RSSL: Peanut protein recalls shows testing validation need

By Joseph James Whitworth

- Last updated on GMT

Bart Ingredients Company recalled certain batch codes of ground cumin
Bart Ingredients Company recalled certain batch codes of ground cumin

Related tags Peanut Dna

Suppliers and manufacturers must work with labs to ensure robust sampling plans and appropriate testing, according to RSSL, after undeclared peanut proteins were found in cumin, prompting allergy concerns and recalls.

The US Food and Drug Administration (FDA) recalled different products found to have undeclared peanut protein in cumin which presents a possible health risk to consumers with peanut allergy.

Nac Foods Co., Zenobia Company, La Flor Products Co., Spice N’ More and the Con Yeager Spice company issued recalls last month due to undeclared peanuts in cumin powder and ground cumin.

However, the issue was highlighted when Adams Flavours recalled several of its spiced products​ after the cumin they purchased was found to contain undeclared peanut proteins in December.

Prompted by this issue, the Food Standards Agency (FSA) has tested batches of ground cumin and cumin seeds sold in the UK for peanut and almond.

Testing validation importance

Barbara Hirst, RSSL consultant, food safety and quality, told FoodQualityNews that testing validation is critical to understand the scale of the problem and ensure all results have been verified.

“Spices can be a difficult matrix to test because they are highly coloured and polyphenols can interfere with the test so you need to do the right kind of validation to get the right result.

“Testing validation is having confidence that when you test the spice for the peanut protein, if it is present the test does detect it and there are no interferences.

“Think about how it might be contaminated and take the right number of samples in the right places, it depends on the grower and producers, it is a conversation between them and the lab to get a good sample program to ensure detection.”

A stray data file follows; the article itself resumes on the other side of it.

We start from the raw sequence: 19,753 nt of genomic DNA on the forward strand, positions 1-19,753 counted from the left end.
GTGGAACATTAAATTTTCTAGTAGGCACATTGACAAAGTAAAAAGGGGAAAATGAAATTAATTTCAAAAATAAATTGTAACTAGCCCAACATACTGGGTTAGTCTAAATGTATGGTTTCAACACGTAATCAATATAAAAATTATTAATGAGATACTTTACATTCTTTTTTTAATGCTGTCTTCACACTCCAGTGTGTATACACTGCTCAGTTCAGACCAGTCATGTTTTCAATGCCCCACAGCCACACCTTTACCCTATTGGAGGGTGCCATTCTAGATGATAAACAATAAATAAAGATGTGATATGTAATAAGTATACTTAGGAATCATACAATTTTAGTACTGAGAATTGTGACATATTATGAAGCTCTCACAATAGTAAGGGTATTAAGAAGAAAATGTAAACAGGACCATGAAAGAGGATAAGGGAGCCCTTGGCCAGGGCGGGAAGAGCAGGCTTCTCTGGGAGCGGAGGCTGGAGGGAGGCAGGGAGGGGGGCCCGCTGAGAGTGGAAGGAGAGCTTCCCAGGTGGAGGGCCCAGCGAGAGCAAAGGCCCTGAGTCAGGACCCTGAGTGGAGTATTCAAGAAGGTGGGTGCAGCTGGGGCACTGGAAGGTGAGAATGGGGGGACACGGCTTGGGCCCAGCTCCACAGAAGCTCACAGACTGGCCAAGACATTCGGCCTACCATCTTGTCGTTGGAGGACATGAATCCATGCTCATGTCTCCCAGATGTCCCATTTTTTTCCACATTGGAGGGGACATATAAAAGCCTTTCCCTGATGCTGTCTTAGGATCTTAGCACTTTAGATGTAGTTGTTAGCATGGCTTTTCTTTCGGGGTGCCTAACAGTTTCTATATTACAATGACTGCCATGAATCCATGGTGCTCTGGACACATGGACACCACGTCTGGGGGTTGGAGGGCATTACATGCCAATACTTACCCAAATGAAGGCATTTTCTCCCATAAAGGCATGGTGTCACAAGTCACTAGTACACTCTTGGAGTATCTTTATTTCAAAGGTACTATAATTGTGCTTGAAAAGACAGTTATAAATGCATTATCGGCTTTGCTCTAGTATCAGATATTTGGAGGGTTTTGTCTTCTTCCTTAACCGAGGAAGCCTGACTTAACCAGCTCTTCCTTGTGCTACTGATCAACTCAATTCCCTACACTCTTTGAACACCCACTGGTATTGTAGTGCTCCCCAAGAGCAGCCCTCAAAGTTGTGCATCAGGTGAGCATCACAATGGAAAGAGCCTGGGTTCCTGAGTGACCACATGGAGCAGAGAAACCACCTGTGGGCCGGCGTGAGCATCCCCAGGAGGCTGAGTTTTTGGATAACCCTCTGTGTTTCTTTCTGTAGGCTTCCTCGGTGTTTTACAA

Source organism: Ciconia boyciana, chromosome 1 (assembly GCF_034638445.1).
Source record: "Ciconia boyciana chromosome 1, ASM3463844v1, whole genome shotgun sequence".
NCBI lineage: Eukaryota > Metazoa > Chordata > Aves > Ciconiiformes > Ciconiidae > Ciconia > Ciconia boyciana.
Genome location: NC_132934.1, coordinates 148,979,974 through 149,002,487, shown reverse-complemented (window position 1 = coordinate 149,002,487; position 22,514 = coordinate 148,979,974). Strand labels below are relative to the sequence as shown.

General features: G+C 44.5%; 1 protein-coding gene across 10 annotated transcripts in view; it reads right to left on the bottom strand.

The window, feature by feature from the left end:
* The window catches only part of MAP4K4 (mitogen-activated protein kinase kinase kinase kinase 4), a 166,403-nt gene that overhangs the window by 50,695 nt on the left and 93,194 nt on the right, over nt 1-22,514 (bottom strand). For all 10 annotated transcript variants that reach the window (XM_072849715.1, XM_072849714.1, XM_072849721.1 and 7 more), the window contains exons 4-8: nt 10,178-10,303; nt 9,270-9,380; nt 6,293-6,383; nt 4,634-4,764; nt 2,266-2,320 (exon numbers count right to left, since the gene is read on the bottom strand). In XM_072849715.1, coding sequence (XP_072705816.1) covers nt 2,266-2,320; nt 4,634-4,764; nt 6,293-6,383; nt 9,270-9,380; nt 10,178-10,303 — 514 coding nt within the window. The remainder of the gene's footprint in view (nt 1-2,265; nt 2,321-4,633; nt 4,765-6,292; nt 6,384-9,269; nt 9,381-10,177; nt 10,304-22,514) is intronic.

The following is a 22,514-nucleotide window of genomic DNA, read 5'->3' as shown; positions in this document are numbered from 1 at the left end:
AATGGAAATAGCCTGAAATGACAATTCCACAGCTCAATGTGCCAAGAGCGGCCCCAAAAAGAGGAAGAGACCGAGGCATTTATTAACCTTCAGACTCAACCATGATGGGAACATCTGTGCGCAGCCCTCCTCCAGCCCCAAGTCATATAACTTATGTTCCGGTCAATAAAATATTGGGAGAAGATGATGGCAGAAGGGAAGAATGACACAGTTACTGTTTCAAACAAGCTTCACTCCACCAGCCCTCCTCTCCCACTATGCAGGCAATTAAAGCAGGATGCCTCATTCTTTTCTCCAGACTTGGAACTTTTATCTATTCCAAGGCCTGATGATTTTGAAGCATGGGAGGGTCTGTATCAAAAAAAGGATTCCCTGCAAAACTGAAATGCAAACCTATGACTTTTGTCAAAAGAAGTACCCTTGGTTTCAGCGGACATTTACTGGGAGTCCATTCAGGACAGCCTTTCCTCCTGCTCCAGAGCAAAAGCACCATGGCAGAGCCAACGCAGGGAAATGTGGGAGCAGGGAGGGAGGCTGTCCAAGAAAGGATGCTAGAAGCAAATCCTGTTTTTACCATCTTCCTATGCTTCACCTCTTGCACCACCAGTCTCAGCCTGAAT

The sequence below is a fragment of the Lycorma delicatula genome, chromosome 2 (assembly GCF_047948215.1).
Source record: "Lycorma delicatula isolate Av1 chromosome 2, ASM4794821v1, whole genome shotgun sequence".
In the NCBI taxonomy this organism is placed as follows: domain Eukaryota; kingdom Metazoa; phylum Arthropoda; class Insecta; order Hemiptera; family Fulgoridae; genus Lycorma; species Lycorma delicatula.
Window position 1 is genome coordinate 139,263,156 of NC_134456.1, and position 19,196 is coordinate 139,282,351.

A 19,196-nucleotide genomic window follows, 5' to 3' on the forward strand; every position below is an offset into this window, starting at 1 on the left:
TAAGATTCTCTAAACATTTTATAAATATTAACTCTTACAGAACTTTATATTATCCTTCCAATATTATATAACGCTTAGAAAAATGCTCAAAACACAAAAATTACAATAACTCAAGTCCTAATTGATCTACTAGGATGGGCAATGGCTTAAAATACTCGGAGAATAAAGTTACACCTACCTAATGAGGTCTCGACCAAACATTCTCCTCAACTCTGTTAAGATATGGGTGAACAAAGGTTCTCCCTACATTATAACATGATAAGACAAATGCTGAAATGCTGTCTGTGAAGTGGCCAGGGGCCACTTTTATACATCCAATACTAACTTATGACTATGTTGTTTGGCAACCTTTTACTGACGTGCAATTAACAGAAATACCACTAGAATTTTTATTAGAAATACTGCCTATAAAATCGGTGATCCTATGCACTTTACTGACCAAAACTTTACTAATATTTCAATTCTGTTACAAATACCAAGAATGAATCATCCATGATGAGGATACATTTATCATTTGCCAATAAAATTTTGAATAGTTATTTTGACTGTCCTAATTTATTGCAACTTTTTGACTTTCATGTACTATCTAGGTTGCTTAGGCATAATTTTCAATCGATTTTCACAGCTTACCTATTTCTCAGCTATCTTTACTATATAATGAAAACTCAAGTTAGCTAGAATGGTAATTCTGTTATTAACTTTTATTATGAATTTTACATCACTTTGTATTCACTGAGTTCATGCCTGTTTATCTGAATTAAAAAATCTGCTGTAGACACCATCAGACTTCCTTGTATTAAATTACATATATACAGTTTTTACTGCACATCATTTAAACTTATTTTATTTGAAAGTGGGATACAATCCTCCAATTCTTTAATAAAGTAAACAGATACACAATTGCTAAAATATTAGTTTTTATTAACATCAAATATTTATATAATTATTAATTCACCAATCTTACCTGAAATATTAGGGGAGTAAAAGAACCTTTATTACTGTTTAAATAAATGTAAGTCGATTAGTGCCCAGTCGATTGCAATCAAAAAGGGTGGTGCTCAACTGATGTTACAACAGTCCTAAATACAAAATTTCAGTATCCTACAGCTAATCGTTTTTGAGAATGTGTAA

None of the products recalled in the US and Canada were distributed to the UK but as a precaution the FSA began testing cumin sold in the country through a sampling programme.

Hirst said RSSL can detect almond protein using ELISA techniques or peanut or almond using a DNA based method (PCR).

“The peanut shell might not have the protein present which is why PCR is needed as the DNA test would work.

“People are allergic to the protein so allergen testing is important because it is a food safety risk.”

FSA sampling programme

FSA has since issued an alert about a batch of ground cumin sold by The Barts Ingredients Company found to contain traces of almond protein not listed on the label.

No cases of allergic reactions linked to the 35g product with best before dates of October and December 2017 have been reported.

The undeclared almond protein was identified during the sampling programme.

Greg Corbishley, head of technical at the company, said it was a precautionary measure.

“There are a number of technical concerns regarding the potential for detection methods finding false positive readings for almond pressure in cumin,” ​he said. 

“We are investigating these with the Food Standards Agency and with the reporting laboratories and with our suppliers whilst withdrawing our ground cumin as a safety measure. 

“We have every confidence in the integrity of our growers and processors in Turkey and their controls.”

The sampling programme involved testing batches of ground cumin and cumin seeds bought from supermarkets, grocery shops, and wholesalers across the UK and from consignments inspected at ports. All samples were tested for undeclared peanut and almond protein.

Undeclared almond protein has been identified only in one Barts product. No tests have detected peanut proteins at levels that would require allergen labelling. 

Jason Feeney, CEO at the FSA, said it had been checking for problems with cumin products in the UK and, as a precaution, is taking action to protect consumers. 

“Currently there is no evidence to suggest that the undeclared almond protein found in this product is linked to the problems with cumin found in the US and Canada. Investigations are ongoing.” ​ 

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